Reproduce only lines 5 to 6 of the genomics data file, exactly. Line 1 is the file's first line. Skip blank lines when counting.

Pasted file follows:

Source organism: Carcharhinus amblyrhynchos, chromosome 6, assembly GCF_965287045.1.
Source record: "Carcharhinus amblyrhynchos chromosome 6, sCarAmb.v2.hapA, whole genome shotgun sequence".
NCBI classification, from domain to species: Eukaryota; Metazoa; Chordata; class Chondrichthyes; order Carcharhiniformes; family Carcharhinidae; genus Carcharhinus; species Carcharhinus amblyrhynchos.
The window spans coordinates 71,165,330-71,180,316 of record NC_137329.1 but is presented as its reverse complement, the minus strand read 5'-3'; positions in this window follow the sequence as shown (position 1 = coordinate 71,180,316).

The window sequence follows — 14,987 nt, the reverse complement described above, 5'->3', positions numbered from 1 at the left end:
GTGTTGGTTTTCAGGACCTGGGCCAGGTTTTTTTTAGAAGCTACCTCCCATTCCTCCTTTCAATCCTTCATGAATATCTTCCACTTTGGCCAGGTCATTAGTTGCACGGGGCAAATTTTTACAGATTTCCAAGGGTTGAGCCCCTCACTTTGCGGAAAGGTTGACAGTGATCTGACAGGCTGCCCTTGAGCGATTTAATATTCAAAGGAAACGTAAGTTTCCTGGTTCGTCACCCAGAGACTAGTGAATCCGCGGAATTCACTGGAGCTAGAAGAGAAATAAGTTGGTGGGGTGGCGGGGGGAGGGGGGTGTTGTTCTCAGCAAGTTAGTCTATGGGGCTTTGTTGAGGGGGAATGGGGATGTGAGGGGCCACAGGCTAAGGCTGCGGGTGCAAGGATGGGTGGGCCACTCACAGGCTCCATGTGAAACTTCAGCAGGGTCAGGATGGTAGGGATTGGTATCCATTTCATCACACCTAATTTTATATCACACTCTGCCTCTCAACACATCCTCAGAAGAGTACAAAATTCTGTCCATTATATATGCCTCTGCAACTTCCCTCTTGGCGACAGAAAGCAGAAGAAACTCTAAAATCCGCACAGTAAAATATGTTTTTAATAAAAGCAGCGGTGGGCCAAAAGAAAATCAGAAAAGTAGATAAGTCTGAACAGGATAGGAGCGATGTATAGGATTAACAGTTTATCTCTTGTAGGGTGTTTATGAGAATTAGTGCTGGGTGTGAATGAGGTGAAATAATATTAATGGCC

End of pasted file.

The window sequence follows — 14,987 nt, the reverse complement described above, 5'->3', positions numbered from 1 at the left end:
GTGTTGGTTTTCAGGACCTGGGCCAGGTTTTTTTTAGAAGCTACCTCCCATTCCTCCTTTCAATCCTTCATGAATATCTTCCACTTTGGCCAGGTCATTAGTTGCACGGGGCAAATTTTTACAGATTTCCAAGGGTTGAGCCCCTCACTTTGCGGAAAGGTTGACAGTGATCTGACAGGCTGCCCTTGAGCGATTTAATATTCAAAGGAAACGTAAGTTTCCTGGTTCGTCACCCAGAGACTAGTGAATCCGCGGAATTCACTGGAGCTAGAAGAGAAATAAGTTGGTGGGGTGGCGGGGGGAGGGGGGTGTTGTTCTCAGCAAGTTAGTCTATGGGGCTTTGTTGAGGGGGAATGGGGATGTGAGGGGCCACAGGCTAAGGCTGCGGGTGCAAGGATGGGTGGGCCACTCACAGGCTCCATGTGAAACTTCAGCAGGGTCAGGATGGTAGGGATTGGTATCCATTTCATCACACCTAATTTTATATCACACTCTGCCTCTCAACACATCCTCAGAAGAGTACAAAATTCTGTCCATTATATATGCCTCTGCAACTTCCCTCTTGGCGACAGAAAGCAGAAGAAACTCTAAAATCCGCACAGTAAAATATGTTTTTAATAAAAGCAGCGGTGGGCCAAAAGAAAATCAGAAAAGTAGATAAGTCTGAACAGGATAGGAGCGATGTATAGGATTAACAGTTTATCTCTTGTAGGGTGTTTATGAGAATTAGTGCTGGGTGTGAATGAGGTGAAATAATATTAATGGCC